"'The limitation of expenses for new business, together with the foregoing obstacles (limitation as to policy forms), have been matter of complaints from representatives of the lesser domestic life insurance companies as a heavy handicap in sustaining their corporate existence, and as blocking the organization of new companies which, it is asserted, could not under the strict regulations pay their way until a volume of business sufficiently large to meet deficiencies has been acquired.'""You spoke just now of the limitation on new business," said the reporter. "Has that played any part in decreasing the amount of business done?"
"The Superintendent says not, or appears to say so, but on that point I beg to differ. He says on page 24: 'The limitation of the amount of new business that may be written during the year by a life insurance company has not been brought to the attention of this department except through comments of the press and private information. No company, apparently, has felt restraint from Section 96 to the present time.'

"What was the use of complaining to the department? The law was plain and no ruling was required—the companies simply had to keep within the limit, and laid their plans accordingly. I speak for the New York Life. During the four years ending with 1905—the year of the investigation—its new business exceeded $1,200,000,000, being over $296,000,000 in the latter year. The new law was enacted early in 1906 and took effect January I, 1907. Naturally the officers of the company did not wish to go to jail, and they took instant measures to limit production. In 1905 we had 208 branch offices in North America and over 7,000 agents. We began the consolidation of branch offices at once, and now we have less than 100, and only about 3,500 agents.

"As you can readily imagine, many men could not earn a living under the new commission scale and they quit the business. Others left us and went to other companies. Many cashiers, clerks and other employees were of necessity arbitrarily dismissed. If life insurance agents had belonged to a trades union there would have been such fireworks as would haw compelled the public to sit up and take notice, but most people look at it in this way—so much less spent for commissions—so much more for policyholders. But the insurance wasn't written—that's the point —and that's the loss to the community. Here was the New York Life, for example, with all the facilities for writing and taking care of $300,000,000 of new business a year. It had done it for four years. Now it is limited to half that amount. Do the smaller companies of the State do the other half? Not at all. They have hard work to live. One has failed and one has reinsured since the investigation; the stockholders of two others have had to put up money to make good an impairment of their capital stock. * *

"It seems very difficult," continued Mr. Kingsley, "for the press really to understand and correctly state the situation. For example, take your editorial in a recent issue of the Times. You said among other things: 'The New York companies will again receive all the business their merits entitle them to.' Ypu overlook the fact that it isn't a question of merit. Section 96 of the insurance law has eliminated all question of merit. Under that sectionthe new business of the active companies of this State in the year 1904 was $1,076,734,921, or $375,000,000 more than the amount which they could write now in any calendar year if every company wrote its full quota. What may be called the going concerns of this State are the Equitable,Germania, Home, Manhattan, Metropolitan, Mutual, New York Life, United States and Washington.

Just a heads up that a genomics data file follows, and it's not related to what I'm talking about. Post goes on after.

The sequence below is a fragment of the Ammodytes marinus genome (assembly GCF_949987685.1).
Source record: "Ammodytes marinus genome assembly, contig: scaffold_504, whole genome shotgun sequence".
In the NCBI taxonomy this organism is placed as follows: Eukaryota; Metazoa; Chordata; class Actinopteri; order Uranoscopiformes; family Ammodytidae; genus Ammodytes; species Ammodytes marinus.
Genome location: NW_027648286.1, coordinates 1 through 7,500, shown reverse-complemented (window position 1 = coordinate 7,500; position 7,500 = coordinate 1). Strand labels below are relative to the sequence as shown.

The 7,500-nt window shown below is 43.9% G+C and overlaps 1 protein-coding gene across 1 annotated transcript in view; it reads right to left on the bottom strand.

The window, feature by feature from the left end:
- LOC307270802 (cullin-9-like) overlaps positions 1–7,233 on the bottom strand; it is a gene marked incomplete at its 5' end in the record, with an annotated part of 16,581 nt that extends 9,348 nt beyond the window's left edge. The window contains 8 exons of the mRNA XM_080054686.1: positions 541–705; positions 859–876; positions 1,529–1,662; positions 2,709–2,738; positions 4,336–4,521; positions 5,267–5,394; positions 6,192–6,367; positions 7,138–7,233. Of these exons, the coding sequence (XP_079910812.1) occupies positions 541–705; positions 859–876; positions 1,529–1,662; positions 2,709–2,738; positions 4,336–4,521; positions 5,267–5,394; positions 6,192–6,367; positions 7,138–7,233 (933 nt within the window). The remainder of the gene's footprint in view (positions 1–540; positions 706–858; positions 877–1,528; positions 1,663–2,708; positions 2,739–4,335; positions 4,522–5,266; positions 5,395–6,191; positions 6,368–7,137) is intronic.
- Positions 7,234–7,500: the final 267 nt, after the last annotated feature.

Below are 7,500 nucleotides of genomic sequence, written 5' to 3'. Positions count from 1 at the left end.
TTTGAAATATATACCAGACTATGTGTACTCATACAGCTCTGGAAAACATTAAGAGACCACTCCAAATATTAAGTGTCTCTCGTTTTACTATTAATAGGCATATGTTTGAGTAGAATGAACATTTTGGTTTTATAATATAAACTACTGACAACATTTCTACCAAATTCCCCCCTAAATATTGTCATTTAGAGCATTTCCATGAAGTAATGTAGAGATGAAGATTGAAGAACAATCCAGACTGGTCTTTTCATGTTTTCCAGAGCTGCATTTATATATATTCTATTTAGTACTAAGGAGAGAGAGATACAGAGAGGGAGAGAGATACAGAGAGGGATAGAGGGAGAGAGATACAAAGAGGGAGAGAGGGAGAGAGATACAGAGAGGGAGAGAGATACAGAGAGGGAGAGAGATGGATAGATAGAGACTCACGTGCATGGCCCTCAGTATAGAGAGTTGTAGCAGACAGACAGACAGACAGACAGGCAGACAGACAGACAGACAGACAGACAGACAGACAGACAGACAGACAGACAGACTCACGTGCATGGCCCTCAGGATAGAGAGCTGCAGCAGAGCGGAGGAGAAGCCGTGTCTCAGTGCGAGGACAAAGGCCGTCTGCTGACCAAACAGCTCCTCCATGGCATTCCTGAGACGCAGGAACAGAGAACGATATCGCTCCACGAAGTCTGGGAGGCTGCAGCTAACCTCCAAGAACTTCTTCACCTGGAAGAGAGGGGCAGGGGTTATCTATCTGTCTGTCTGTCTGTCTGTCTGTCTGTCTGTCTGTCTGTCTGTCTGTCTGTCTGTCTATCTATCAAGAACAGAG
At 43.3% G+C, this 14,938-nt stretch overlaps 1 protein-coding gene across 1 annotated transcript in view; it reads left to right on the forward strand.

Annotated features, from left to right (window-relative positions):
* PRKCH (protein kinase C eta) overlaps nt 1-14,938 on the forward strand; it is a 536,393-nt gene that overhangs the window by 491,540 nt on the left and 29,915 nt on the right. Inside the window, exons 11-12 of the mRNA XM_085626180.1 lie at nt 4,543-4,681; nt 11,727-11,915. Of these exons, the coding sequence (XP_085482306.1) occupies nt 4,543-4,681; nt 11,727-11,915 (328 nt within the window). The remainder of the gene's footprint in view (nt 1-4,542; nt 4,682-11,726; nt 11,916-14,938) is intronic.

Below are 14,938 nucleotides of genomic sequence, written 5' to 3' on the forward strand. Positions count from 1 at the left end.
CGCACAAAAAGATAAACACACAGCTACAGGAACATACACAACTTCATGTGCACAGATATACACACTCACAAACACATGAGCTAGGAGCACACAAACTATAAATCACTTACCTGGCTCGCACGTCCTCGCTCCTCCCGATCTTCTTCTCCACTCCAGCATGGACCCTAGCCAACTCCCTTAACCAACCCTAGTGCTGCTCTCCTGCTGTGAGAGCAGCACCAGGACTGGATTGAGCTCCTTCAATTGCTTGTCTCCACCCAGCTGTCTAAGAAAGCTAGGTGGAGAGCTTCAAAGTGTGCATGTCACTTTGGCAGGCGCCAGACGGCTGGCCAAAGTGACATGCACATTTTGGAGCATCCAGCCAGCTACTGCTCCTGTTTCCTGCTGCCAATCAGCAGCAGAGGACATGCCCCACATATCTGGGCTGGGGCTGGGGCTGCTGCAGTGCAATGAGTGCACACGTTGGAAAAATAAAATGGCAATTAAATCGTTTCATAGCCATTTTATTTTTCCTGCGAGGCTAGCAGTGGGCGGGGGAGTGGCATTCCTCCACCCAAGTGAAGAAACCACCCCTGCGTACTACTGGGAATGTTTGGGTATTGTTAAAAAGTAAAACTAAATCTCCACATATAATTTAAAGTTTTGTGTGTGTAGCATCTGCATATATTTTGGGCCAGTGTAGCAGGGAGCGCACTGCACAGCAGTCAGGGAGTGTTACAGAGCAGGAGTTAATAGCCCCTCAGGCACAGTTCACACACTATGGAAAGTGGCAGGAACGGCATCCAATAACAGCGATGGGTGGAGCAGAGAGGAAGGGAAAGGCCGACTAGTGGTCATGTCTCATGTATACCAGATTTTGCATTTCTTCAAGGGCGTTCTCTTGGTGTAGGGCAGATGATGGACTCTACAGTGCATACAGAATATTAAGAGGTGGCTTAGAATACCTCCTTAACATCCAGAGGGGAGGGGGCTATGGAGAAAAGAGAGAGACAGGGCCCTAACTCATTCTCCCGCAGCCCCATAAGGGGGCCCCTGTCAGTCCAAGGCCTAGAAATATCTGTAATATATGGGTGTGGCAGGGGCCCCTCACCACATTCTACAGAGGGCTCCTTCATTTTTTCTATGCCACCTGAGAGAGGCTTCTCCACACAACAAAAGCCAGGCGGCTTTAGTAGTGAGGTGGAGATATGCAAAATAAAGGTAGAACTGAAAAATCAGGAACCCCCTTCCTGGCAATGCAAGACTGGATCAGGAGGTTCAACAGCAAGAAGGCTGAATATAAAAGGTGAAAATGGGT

"If all these companies had written the entire amount which the law allowed in 1907 the total would have been $707,000,000 As a matter of fact no company wrote the limit of the law. No company dared to do so. And not only that, but the menace of that limitation, with other things, wrought indescribable havoc with the agency organization. But, if they had written the maximum, after deducting the terminations through death, maturity, surrender, purchase, lapse, etc., they could have gained only $191,000,000 in outstanding insurance during the year. The companies of other States actually gained $245,000,000, or $54,000,000 more than the maximum amount now possible to New York companies under Section 96. The Times should remember that the outside companies are not limited at all in the volume of their production. New York companies are cruelly limited. It isn't a question of merit. The question is—and the facts in the report of the Superintendent of Insurance of this State eloquently support the inquiry —shall the un-American, reactionary and destructive principle involved in Section 96 be allowed to remain on the statute books of this State?"


Philadelphia agents of the Equitable Life Assurance Societywere tendered a testimonial dinner on Tuesday by President Paul Morton and Vice President George T. Wilson in behalf of the company to show appreciation for the wonderful record of the Philadelphia agents for the last ten months, when
$8,000,000 was written. E. P. Langley, Philadelphia manager, presided at the dinner, which was held at the Bellevue-Strat ford. The following spoke in addition to President Morton and Vice President Wilson: W. E. Taylor, superintendent of the Eastern States: W. E. Wilkinson, chief medical inspector; Dr. Franklin M. Wells; G. F. Brophy, superintendent, and th; following Philadelphia representatives: A. H. Graham, W. L. Megary, E. O. Mosier, Jacob Weil and M. M. Tate. Seventy diners attended.